As we all know, Father’s Day is rapidly approaching, and if your dad is anything like mine, he has probably gotten enough toolsets, colognes, ties, and sweaters to fill a garage. With that said, looking into skin care gifts for your father may be just the ticket this Father’s Day.
Alford & Hoff Skin Care is endorsed by Dr. John Gross, a noted cosmetic and plastic surgeon, author, lecturer, and associate professor at the USC Keck School of Medicine. According to data released by the company, use of the system results in “immediate firming results” of up to 60%, reduced appearance of fine lines and wrinkles by up to 70%, and moisturizing and overall appearance improvement by up to 85%. Although these statistics certainly sound impressive, one needs to keep in mind that these results are likely to have come from studies done within the company, and it is unknown from the website and press release alone if these studies were blinded or placebo-controlled to reduce bias.
Alford & Hoff Skin Care is defined by its inclusion of its trademark SIR2stac Complex, which contains sirtuins and other hydrating proteins, vitamin C, sea fennel, antioxidants (which are not specified), lavender extract, rice extract, tetrapeptides 7, dipeptides, provitamin B5, and beta-glucan.
The primary active ingredients of interest in Alford & Hoff Skin Care are sirtuins. Sirtuins essentially act as “energy policemen” in the cell, arresting unnecessary processes in the body by removing acetyl groups from proteins involved. In essence, sirtuins theoretically prolong the life of the fibroblasts (collagen-producing cells) by turning off unnecessary gene expression. This means that sirtuins should prolong the life of the fibroblasts in your skin, enabling you to make collagen naturally for more years than if you did not treat your skin with sirtuins.
In a 2007 study published in the Journal of Drugs in Dermatolog y, it was found that increased SIRT1 expression in the skin resulted in statistically significant improvements to fine lines and wrinkles, hydration, pigmented spot color intensity, complexion radiance, firmness, complexion homogeneity, and texture. Interestingly, however, while certain topically applied yeast peptides and calorie restrictive diets have been shown to upregulate sirtuin production in the skin, it has not been shown that topical application of sirtuins themselves stimulate sirtuin production within the skin in any non-company-affiliated, peer-reviewed, blinded, published studies as of yet [that I could find]. Despite this, however, the fact use of Alford & Hoff Skin Care results in the same improvements to the skin as induced in peer-reviewed scientific journal studies in which sirtuin production is upregulated suggests that topically applying sirtuins may in fact stimulate their production within the skin. Clearly, however, more research needs to be done in this area.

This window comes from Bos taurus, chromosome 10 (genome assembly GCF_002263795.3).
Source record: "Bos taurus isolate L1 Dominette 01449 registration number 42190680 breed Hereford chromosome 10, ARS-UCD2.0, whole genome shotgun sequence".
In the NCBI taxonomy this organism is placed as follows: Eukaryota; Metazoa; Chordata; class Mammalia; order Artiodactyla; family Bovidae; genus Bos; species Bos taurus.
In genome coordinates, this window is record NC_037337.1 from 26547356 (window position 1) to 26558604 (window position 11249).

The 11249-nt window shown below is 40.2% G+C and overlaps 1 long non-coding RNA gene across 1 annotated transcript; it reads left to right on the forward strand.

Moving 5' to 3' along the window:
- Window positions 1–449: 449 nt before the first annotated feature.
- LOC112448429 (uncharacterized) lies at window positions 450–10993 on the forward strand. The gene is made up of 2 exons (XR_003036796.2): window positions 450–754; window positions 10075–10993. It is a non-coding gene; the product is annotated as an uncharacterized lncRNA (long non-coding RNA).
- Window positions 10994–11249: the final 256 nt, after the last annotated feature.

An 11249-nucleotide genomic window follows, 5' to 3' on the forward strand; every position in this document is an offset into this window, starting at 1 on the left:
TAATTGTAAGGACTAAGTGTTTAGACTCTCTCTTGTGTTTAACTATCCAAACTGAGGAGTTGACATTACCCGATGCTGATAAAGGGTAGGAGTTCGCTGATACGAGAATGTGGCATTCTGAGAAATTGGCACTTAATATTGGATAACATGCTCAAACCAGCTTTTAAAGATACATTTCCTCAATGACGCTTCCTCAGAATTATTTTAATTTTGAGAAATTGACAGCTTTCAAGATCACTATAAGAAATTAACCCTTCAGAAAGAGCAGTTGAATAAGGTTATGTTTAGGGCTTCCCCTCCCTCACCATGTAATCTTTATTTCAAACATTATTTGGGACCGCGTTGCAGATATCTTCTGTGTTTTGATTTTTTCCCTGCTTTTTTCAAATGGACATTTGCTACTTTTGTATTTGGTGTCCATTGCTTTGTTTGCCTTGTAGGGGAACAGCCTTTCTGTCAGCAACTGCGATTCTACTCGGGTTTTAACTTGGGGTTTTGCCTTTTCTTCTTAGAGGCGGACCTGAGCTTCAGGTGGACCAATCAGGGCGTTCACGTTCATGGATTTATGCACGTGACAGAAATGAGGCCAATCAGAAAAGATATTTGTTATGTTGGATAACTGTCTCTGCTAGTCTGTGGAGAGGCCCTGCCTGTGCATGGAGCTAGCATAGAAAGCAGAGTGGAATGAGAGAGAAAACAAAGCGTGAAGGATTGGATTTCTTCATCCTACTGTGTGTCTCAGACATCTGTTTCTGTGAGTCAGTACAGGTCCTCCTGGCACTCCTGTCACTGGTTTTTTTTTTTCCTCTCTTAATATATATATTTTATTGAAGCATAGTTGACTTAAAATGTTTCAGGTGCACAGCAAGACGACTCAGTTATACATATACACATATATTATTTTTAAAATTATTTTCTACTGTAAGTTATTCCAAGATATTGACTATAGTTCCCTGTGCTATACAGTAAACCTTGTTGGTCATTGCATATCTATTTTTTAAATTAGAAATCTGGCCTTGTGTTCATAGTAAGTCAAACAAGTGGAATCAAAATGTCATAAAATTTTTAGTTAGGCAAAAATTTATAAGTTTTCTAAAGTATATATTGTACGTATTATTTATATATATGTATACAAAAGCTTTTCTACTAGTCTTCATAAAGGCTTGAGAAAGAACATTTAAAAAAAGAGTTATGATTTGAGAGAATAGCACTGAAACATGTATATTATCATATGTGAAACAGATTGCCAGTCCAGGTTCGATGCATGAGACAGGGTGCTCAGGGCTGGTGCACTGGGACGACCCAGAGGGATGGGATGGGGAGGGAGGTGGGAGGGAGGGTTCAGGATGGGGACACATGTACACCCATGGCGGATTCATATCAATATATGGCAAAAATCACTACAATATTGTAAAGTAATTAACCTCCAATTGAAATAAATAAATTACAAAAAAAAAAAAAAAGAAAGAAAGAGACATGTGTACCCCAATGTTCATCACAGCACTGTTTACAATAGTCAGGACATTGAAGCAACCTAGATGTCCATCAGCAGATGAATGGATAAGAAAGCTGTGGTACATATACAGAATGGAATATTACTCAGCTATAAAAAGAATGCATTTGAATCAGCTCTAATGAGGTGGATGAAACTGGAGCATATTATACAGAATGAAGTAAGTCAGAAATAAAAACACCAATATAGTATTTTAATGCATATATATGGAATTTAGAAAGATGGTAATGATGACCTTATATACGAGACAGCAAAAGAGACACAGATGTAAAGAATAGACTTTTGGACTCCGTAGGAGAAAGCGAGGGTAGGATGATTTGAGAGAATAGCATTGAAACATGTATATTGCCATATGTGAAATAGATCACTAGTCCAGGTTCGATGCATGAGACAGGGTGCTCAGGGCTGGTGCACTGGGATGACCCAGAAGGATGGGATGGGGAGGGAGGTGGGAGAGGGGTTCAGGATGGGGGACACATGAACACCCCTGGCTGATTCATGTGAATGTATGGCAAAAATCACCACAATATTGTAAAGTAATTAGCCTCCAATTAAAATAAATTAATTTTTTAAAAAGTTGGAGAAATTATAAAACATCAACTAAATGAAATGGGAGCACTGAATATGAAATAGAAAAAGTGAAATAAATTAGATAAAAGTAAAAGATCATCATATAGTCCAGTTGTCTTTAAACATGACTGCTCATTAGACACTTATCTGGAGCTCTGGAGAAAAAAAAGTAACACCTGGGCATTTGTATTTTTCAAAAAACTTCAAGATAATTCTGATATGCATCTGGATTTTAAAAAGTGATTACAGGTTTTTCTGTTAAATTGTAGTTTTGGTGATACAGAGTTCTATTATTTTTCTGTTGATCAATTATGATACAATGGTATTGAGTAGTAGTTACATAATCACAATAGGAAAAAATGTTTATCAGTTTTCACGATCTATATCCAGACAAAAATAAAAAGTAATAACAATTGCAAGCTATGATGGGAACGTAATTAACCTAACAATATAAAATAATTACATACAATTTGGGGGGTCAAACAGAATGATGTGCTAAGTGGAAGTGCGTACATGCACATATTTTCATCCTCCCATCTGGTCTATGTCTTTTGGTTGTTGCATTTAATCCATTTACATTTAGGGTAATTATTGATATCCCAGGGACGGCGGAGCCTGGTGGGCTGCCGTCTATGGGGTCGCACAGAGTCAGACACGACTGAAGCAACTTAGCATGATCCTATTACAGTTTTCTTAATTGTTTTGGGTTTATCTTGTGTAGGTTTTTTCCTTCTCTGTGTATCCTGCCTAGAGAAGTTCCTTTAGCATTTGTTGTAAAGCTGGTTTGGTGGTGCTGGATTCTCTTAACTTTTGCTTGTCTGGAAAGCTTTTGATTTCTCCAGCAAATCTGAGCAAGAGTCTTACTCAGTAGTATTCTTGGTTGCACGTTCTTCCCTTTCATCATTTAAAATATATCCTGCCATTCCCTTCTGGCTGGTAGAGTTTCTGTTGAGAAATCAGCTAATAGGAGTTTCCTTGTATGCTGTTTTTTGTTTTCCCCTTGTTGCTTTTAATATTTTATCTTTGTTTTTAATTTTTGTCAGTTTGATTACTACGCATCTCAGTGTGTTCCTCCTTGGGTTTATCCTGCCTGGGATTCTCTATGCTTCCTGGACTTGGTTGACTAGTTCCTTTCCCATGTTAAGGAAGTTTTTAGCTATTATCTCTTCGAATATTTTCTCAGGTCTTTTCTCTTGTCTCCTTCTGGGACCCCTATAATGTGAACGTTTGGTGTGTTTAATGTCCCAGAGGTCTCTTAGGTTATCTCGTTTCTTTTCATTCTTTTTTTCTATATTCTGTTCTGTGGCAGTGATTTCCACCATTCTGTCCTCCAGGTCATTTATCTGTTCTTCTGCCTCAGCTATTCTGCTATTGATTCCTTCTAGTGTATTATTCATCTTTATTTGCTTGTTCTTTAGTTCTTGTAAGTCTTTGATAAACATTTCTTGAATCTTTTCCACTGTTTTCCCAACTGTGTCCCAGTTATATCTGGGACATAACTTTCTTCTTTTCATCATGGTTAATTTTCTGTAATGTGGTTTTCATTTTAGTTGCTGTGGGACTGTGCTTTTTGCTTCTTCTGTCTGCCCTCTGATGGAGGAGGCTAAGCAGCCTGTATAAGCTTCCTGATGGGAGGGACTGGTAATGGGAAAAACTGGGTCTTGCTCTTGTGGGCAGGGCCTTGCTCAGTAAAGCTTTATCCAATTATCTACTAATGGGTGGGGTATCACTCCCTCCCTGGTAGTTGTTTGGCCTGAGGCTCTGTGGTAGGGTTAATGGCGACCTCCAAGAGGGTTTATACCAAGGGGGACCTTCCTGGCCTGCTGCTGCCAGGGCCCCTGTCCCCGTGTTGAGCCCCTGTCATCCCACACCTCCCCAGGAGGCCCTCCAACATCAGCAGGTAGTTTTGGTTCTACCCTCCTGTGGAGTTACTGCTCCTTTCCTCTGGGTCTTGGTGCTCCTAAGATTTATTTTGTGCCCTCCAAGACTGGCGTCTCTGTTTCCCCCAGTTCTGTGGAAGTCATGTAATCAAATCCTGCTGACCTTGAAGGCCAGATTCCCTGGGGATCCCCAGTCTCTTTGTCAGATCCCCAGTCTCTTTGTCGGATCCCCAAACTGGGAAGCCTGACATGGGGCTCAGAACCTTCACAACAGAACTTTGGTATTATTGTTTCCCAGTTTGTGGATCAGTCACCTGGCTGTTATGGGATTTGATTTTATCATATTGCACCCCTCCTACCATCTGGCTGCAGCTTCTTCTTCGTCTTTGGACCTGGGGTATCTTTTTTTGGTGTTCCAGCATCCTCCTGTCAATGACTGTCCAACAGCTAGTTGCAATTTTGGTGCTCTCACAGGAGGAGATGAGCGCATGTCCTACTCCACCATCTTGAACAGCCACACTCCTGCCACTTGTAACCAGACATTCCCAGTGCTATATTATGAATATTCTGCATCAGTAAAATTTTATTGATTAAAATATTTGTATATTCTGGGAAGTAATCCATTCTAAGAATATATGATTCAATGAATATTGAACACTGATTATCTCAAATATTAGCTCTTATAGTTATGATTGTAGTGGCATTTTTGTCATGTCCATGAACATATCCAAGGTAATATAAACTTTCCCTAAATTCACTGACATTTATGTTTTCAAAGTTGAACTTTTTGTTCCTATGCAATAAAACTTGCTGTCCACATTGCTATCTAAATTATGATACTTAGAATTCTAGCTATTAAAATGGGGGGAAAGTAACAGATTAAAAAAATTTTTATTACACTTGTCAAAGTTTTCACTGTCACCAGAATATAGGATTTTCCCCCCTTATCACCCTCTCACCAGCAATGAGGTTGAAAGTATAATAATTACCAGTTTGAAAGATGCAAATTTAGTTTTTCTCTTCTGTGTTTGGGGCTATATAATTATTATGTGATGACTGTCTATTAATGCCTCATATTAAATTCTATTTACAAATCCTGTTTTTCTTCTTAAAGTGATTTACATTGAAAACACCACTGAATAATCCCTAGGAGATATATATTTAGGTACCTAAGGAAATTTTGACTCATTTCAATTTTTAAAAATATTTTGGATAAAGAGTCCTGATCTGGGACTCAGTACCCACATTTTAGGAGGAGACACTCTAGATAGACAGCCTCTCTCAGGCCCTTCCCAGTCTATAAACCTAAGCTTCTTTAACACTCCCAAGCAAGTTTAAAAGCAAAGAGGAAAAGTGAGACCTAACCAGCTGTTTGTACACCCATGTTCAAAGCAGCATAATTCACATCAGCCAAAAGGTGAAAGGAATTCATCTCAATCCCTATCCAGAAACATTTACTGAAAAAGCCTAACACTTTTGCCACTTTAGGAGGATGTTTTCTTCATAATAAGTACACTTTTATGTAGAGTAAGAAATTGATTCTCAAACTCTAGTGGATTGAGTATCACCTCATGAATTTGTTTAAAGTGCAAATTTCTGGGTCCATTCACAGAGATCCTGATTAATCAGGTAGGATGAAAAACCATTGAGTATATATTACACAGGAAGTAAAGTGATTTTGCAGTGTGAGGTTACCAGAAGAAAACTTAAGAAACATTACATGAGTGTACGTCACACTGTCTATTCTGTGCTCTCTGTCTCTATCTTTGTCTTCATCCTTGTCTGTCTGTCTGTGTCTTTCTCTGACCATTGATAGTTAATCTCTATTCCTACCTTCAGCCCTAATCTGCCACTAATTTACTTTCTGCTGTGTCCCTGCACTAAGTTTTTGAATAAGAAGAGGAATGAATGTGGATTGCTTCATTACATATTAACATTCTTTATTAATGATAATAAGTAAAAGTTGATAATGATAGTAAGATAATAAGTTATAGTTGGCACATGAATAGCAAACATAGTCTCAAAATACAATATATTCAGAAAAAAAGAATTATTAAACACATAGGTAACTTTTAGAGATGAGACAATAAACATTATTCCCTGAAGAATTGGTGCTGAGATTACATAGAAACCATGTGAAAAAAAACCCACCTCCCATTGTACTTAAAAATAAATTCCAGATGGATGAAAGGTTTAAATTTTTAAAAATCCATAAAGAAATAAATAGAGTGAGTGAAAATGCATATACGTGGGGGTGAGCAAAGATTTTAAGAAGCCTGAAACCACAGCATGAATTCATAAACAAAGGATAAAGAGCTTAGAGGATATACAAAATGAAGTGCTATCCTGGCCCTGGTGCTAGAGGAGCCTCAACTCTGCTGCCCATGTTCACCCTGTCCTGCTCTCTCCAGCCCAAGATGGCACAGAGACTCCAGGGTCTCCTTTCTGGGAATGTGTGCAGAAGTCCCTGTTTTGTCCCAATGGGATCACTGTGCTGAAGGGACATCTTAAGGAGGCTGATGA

Antioxidants provide protection against future free radical damage. While some antioxidants like beta carotene and vitamins C and E work by “breaking the chain,” stopping free radicals from ripping electrons off of other molecules, other antioxidants, like superoxide dismutase, catalase and glutathione peroxidase slow the free radical chain reaction by stabilizing the reactive free radicals. As the body does not produce or ingest enough antioxidants to neutralize all of the free radicals, free radicals tend to accumulate a great deal of damage within the body over time. As such, many dermatologists recommend using antioxidants regularly to protect the skin from the long-term effects of free radical damage. Unfortunately, other than vitamin C (a “chain-breaking” antioxidant), the other antioxidants in the Alford & Hoff Skin Care SIR2stac Complex have not been released by the company in the ingredients list online, so I cannot provide research on them. Despite this, the addition of antioxidants definitely gets one huge “thumbs up.”
As for the other ingredients in the SIR2stac Complex, which are found in lower concentrations than are sirtuins and antioxidants, sea fennel aids in hydration, lavender is traditionally calming, and beta-glucan is soothing. It should further be noted that, while lavender essential oil has received a lot of negative press as the result of a study in Cell Proliferation, there are also “numerous scientific and clinical data that support the traditional uses of lavender,” according to a review in Phytotherapy Research. In addition, many other factors need to be taken into consideration before renouncing the use of lavender in skin care, including the concentrations of linalyl acetate and linalool in the lavender compound (c ytotoxicity was exhibited only with 51% and 35%, respectively ), an individual’s allergic reaction, etc.. As always, it is best to consult with your dermatologist when making a decision whether or not to use a skin care ingredient.
As such, overall, I like Alford & Hoff Skin Care. While I wish that the formulation was backed up with more (non-company-affiliated, peer-reviewed, blinded, placebo-controlled published) research, I am overall pleased with the formulation. And as a gift, the luxury presentation is amazing, complete with an impressive list of celebrity clients in the Alford & Hoff Skin Care Celebrity Galleries online, ranging from talk-show host Maury Povich to football great Lynn Swann (go Steelers!). As such, a good skin care line and a great gift! Product Rating: 6.5/10 (High concentration of proven ingredients: 1.5/3. Value for the money: 1.5/3. Unique formulation or new technology: 2.5/3. Sunscreen: 1/1).